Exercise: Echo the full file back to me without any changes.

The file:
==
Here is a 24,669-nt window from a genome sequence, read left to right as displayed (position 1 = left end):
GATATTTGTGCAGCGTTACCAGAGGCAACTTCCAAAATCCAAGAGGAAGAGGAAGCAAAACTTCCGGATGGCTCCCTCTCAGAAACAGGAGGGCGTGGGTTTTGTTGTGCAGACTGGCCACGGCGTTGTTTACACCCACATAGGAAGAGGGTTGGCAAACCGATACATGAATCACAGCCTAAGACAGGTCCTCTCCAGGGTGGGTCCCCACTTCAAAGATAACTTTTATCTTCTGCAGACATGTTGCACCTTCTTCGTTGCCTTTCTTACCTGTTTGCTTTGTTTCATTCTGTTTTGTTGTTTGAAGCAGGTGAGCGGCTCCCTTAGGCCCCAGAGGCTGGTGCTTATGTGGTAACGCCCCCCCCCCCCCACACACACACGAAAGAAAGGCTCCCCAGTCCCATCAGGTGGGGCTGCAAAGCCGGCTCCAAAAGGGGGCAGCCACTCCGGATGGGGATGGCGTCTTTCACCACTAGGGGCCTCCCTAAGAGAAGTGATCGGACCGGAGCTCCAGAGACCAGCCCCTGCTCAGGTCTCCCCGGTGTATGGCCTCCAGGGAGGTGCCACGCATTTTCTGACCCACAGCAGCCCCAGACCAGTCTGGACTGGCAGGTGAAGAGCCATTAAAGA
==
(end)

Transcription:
Here is a 24,669-nt window from a genome sequence, read left to right as displayed (position 1 = left end):
GATATTTGTGCAGCGTTACCAGAGGCAACTTCCAAAATCCAAGAGGAAGAGGAAGCAAAACTTCCGGATGGCTCCCTCTCAGAAACAGGAGGGCGTGGGTTTTGTTGTGCAGACTGGCCACGGCGTTGTTTACACCCACATAGGAAGAGGGTTGGCAAACCGATACATGAATCACAGCCTAAGACAGGTCCTCTCCAGGGTGGGTCCCCACTTCAAAGATAACTTTTATCTTCTGCAGACATGTTGCACCTTCTTCGTTGCCTTTCTTACCTGTTTGCTTTGTTTCATTCTGTTTTGTTGTTTGAAGCAGGTGAGCGGCTCCCTTAGGCCCCAGAGGCTGGTGCTTATGTGGTAACGCCCCCCCCCCCCCACACACACACGAAAGAAAGGCTCCCCAGTCCCATCAGGTGGGGCTGCAAAGCCGGCTCCAAAAGGGGGCAGCCACTCCGGATGGGGATGGCGTCTTTCACCACTAGGGGCCTCCCTAAGAGAAGTGATCGGACCGGAGCTCCAGAGACCAGCCCCTGCTCAGGTCTCCCCGGTGTATGGCCTCCAGGGAGGTGCCACGCATTTTCTGACCCACAGCAGCCCCAGACCAGTCTGGACTGGCAGGTGAAGAGCCATTAAAGA